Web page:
GOING LOCAL | How to Source Local Ingredients and Win Diners’ Hearts

Supporting local farmers and producers in your community goes a long way in this day and age, especially given the current climate. Sourcing locally isn’t just a trend, but the key for many restaurateurs to deliver fresh and tasty ingredients, promote sustainability, and support other local businesses in the process. Plus, more and more, customers are looking to wear that do-gooder badge of honour and they want to buy from restaurants that follow suit. So how can you get your restaurant to start livin’ la vida local? Read on. 

 

  1.     Take a field trip to your local farmer’s markets.

Hands down, farmer’s markets are the single best place to source—and be inspired by—local ingredients. Not only can they be found in virtually any city, they’re the easiest way to confirm that the local ingredients you’re buying are truly local.  

And now, for some tips in a tip!

 

Work it: Bring your business card and introduce yourself to the local farmers. When visiting the markets, the goal isn’t to buy, but rather to establish relationships with the farmers so you can learn more about their local ingredients. 

 

Make friends: After your recon mission, follow up with the farmers who are interested in selling their local ingredients at wholesale prices. And think about the possibilities: if you build a relationship with the farmer, they might do you a solid and custom-grow crops for you next season. 

 

Hit them up at closing time: Typically farmers aren’t prepared to sell bulk ingredients at the market. But things change come closing, as they may want to offload unsold products at a discount. Head over at the end of the day to try and score.

 

  1.     Go HYPER local

Imagine harvesting your own arugula and strawberries right before tossing them into a salad. You can’t get more local than your own backyard, and you don’t need an acre of space to do it. Start small (with maybe some herbs & lettuces) and grow from there. 

 

  1.     Tap into a local brewery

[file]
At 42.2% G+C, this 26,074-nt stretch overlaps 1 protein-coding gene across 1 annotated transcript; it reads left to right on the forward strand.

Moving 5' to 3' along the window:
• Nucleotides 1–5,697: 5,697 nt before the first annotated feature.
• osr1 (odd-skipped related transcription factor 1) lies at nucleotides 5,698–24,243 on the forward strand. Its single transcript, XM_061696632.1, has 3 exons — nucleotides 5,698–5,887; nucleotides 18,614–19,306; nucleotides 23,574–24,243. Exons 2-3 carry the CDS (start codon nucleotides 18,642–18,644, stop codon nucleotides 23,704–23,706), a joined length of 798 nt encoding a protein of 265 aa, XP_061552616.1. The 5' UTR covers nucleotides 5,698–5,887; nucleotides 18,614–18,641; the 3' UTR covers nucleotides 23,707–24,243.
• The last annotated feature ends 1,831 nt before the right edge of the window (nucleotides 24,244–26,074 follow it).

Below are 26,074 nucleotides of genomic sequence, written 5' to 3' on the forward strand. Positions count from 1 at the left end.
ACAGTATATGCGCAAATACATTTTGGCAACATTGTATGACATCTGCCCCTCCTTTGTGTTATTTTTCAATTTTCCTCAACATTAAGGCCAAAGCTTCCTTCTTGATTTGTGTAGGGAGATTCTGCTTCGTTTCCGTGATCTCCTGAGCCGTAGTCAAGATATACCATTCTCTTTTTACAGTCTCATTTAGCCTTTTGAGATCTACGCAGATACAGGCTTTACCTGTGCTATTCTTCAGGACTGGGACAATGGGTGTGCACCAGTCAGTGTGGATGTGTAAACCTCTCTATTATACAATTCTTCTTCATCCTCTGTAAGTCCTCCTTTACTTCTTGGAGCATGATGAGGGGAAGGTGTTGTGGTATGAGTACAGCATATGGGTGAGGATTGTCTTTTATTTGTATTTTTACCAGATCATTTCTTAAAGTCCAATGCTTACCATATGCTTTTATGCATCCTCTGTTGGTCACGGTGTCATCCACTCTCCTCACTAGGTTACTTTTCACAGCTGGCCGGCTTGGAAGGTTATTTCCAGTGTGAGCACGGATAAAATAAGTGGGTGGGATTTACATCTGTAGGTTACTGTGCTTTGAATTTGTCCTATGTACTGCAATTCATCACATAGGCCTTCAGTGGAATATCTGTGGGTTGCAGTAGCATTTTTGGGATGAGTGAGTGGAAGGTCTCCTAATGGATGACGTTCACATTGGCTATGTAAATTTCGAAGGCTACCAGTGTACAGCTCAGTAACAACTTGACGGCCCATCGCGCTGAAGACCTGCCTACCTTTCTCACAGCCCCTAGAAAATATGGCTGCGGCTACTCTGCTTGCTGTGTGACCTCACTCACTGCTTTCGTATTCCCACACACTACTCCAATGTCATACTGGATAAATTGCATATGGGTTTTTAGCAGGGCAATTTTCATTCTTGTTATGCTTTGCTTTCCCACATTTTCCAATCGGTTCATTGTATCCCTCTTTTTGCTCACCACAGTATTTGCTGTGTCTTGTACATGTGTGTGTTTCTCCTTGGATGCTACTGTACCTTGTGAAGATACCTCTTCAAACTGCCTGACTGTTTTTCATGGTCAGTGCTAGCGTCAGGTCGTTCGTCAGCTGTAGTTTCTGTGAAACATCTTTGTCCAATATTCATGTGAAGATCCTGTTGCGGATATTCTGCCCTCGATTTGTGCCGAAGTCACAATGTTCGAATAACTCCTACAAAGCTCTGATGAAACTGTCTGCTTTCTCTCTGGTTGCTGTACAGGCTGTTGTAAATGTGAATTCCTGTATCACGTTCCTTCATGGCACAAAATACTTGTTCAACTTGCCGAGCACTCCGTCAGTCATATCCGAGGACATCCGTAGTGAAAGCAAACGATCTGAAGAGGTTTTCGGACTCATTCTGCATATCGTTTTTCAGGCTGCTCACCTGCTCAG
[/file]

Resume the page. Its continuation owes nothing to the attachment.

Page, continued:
Why limit yourself to just food? There’s a good chance that plenty of local breweries would be happy to brew up a partnership. Maybe they’d even be interested in doing a private label brew just for your restaurant? Maybe your chef can create a happy hour menu that pairs local brews with some of your menu items?  The sky’s the limit. 

 

  1.     Get schooled in the art of going local

Many schools and colleges have created on-site gardens where students can nurture their green thumb. There are also a ton of gardening classes you can take to get the horticultural ins and outs so you can maximize the space you’re working with. 

 

  1.     Keep it simple

Want to go all in on the local angle? We suggest keeping your menu minimal so you have no problem delivering on your local promises. Better yet start small, only offering a menu item or two featuring local fare and build from there. 

 

How to promote local (and edge out the competition):

  1.    As we mentioned earlier, there’s no need to go all local, all the time. Instead try incorporating just one or two local ingredients into a few dishes. Maybe feature a fresh fish native to your area or a seasonal favourite, like pumpkin-flavoured (anything, really!) using picks from the local patch. 

 

  1.    Speaking of “featuring”, make sure your guests know full well that you’ve gone local. Even go so far as to name a menu item after the farm the ingredients came from. 

 

  1.    Go live. Facebook itself has said that live videos have a 6X greater chance of being seen than regular pics and vids. So work it. Take your camera and go live on the farm you’re sourcing your ingredients from. Interview the farmers and show off the crops.

 

 Locally sourced food is nothing but beneficial for your restaurant—it supports local agriculture, it can help improve your rep and it’s downright tasty. So what are you waiting for? Jump on the local-motive!

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